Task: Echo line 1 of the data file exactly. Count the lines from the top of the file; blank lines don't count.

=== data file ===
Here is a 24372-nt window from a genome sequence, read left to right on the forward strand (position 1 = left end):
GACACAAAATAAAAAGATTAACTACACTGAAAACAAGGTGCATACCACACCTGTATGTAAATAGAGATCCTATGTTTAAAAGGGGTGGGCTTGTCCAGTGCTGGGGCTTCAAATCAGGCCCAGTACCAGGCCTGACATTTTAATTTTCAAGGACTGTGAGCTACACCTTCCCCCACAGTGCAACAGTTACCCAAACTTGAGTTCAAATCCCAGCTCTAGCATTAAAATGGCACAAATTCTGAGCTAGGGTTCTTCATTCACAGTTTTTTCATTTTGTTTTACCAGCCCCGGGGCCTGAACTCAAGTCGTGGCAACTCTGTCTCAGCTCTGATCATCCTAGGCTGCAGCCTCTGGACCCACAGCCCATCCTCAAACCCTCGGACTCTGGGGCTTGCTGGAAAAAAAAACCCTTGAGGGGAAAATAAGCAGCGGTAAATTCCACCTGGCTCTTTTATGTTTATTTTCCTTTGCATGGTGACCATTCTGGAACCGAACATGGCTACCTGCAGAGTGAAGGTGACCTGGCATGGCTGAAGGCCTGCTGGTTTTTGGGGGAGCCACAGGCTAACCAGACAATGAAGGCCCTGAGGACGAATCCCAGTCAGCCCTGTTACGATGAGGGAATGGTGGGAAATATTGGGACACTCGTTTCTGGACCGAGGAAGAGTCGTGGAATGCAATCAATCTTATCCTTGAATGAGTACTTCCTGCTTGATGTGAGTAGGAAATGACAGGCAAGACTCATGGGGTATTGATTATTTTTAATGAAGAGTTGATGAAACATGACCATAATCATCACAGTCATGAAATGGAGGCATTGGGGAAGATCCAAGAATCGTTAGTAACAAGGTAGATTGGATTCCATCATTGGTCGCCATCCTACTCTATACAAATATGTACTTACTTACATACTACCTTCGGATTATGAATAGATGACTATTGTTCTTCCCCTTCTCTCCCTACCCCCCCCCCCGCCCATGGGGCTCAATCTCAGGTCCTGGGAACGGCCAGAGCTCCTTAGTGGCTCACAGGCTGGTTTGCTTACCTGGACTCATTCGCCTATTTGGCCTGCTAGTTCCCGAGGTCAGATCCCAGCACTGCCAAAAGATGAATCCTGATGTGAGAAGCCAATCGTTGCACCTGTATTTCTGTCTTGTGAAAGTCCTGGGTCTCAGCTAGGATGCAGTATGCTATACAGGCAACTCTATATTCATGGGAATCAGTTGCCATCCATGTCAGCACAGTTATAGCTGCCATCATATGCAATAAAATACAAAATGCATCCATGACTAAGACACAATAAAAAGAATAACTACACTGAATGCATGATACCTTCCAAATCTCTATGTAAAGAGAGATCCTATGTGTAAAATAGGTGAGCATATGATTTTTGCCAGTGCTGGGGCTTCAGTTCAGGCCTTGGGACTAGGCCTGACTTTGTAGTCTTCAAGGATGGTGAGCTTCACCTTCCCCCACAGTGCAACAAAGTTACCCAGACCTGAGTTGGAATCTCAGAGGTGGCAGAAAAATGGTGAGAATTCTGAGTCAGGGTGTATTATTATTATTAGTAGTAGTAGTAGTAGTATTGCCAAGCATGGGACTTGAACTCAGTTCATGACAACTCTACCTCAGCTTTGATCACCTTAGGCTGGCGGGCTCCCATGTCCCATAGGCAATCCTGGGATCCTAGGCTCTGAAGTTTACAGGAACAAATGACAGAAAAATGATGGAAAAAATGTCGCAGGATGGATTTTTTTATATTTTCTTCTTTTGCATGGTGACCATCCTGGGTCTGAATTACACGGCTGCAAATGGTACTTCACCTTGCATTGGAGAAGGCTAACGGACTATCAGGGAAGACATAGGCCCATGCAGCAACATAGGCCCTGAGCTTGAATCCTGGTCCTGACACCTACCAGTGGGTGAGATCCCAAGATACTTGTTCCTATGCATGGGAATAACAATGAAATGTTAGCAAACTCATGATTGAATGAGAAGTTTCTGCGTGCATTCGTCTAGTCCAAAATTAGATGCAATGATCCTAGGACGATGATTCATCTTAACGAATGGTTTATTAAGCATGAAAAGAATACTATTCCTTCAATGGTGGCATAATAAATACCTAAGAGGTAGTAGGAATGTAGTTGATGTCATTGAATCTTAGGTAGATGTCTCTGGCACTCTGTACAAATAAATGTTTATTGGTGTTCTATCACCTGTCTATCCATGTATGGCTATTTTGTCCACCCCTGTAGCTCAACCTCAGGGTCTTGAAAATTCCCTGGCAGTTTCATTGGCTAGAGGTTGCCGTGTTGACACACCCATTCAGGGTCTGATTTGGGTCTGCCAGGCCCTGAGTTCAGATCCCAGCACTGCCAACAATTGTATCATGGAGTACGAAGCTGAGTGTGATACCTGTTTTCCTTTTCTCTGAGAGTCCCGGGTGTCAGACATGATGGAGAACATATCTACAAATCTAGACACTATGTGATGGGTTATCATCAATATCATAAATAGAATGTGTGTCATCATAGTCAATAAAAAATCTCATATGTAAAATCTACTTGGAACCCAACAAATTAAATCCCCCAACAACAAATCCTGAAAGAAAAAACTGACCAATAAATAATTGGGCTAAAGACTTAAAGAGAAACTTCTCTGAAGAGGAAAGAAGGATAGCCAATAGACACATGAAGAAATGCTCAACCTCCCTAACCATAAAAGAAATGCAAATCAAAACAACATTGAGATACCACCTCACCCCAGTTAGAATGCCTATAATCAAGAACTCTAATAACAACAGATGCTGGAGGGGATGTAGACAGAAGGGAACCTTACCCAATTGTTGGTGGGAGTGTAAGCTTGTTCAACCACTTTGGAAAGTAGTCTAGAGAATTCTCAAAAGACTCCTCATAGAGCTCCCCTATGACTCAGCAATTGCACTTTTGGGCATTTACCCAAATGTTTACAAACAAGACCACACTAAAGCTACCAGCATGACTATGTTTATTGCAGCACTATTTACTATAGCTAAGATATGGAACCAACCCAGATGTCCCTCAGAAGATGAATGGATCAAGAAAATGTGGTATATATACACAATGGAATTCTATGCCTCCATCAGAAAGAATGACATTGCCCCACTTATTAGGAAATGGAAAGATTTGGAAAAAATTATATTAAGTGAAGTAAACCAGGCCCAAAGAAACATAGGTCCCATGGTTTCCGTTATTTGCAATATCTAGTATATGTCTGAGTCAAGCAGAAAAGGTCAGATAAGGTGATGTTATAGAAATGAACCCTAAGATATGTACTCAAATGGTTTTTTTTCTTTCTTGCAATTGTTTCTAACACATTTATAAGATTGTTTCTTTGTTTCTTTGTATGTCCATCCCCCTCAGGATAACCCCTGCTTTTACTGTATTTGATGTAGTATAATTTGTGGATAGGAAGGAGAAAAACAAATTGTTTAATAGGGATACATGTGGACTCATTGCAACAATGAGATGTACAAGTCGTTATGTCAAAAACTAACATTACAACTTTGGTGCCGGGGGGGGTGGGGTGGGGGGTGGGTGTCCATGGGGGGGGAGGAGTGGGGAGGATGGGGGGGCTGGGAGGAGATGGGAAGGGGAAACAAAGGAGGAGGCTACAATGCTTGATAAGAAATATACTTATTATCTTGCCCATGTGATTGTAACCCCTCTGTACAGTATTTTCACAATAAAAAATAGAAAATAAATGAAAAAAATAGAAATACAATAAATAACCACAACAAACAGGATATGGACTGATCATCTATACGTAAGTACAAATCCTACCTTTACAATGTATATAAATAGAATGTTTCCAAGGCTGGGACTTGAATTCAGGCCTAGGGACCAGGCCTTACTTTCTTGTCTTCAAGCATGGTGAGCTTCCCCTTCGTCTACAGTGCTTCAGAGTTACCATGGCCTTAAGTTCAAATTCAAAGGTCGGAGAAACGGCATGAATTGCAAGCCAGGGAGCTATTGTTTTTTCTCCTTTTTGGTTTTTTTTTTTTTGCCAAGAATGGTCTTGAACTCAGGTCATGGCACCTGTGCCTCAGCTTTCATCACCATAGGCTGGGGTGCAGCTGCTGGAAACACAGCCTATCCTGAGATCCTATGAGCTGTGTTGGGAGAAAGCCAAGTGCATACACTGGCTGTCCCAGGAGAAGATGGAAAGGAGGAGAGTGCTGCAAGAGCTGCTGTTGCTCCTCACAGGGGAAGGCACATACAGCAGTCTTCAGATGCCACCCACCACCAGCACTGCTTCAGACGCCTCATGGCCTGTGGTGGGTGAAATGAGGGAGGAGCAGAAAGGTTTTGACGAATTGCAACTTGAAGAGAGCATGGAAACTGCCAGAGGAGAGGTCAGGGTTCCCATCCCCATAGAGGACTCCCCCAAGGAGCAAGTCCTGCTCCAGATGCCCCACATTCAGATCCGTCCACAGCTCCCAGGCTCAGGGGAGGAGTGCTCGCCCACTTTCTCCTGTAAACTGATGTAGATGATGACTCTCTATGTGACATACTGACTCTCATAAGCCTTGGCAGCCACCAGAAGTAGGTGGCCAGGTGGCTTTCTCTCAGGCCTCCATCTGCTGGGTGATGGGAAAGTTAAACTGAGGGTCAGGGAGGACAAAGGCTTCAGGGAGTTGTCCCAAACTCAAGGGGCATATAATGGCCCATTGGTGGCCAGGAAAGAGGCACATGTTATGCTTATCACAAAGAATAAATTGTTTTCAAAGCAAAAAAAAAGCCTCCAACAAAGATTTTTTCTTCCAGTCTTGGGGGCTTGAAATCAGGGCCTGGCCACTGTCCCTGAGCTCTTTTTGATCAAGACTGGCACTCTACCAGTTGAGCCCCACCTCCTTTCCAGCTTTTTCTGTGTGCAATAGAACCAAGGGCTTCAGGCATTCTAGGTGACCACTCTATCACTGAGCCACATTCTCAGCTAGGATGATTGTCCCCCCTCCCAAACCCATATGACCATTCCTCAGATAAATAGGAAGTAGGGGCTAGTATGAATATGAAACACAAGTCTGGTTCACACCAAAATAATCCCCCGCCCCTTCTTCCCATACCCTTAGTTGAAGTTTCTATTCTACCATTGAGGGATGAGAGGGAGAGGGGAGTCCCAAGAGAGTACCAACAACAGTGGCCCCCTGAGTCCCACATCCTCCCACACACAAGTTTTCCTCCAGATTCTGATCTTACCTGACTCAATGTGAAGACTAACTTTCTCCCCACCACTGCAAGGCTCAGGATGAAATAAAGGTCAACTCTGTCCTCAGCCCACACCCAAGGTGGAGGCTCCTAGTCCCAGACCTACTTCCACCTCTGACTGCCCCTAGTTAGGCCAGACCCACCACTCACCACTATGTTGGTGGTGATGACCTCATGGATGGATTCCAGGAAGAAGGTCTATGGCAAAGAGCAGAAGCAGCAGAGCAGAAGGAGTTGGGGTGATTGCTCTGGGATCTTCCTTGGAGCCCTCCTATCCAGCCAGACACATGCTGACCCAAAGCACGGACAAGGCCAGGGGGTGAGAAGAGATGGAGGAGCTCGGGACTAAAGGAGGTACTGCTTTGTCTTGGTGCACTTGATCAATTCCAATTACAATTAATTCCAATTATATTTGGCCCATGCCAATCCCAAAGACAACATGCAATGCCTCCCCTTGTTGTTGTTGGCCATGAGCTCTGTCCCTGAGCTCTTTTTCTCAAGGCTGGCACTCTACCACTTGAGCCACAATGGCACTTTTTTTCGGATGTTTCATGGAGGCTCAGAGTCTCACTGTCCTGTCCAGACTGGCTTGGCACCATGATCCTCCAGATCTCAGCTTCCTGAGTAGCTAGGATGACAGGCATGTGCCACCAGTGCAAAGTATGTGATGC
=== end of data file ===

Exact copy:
Here is a 24372-nt window from a genome sequence, read left to right on the forward strand (position 1 = left end):